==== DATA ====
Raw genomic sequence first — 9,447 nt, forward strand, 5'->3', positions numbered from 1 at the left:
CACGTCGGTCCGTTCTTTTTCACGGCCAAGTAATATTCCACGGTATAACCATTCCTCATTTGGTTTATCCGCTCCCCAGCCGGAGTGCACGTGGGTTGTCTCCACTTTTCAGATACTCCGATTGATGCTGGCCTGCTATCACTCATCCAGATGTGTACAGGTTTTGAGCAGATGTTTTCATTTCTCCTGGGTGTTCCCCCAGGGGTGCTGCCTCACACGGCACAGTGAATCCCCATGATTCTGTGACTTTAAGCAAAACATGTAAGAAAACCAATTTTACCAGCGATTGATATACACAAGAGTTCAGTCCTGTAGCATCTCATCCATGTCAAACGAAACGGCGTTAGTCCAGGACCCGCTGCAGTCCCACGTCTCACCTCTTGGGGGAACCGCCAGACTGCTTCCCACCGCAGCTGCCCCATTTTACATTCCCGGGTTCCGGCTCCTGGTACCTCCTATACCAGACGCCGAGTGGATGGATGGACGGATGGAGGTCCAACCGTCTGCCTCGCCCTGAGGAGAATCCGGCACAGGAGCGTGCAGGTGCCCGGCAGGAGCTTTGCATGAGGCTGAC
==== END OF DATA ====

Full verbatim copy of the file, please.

Raw genomic sequence first — 9,447 nt, forward strand, 5'->3', positions numbered from 1 at the left:
CACGTCGGTCCGTTCTTTTTCACGGCCAAGTAATATTCCACGGTATAACCATTCCTCATTTGGTTTATCCGCTCCCCAGCCGGAGTGCACGTGGGTTGTCTCCACTTTTCAGATACTCCGATTGATGCTGGCCTGCTATCACTCATCCAGATGTGTACAGGTTTTGAGCAGATGTTTTCATTTCTCCTGGGTGTTCCCCCAGGGGTGCTGCCTCACACGGCACAGTGAATCCCCATGATTCTGTGACTTTAAGCAAAACATGTAAGAAAACCAATTTTACCAGCGATTGATATACACAAGAGTTCAGTCCTGTAGCATCTCATCCATGTCAAACGAAACGGCGTTAGTCCAGGACCCGCTGCAGTCCCACGTCTCACCTCTTGGGGGAACCGCCAGACTGCTTCCCACCGCAGCTGCCCCATTTTACATTCCCGGGTTCCGGCTCCTGGTACCTCCTATACCAGACGCCGAGTGGATGGATGGACGGATGGAGGTCCAACCGTCTGCCTCGCCCTGAGGAGAATCCGGCACAGGAGCGTGCAGGTGCCCGGCAGGAGCTTTGCATGAGGCTGAC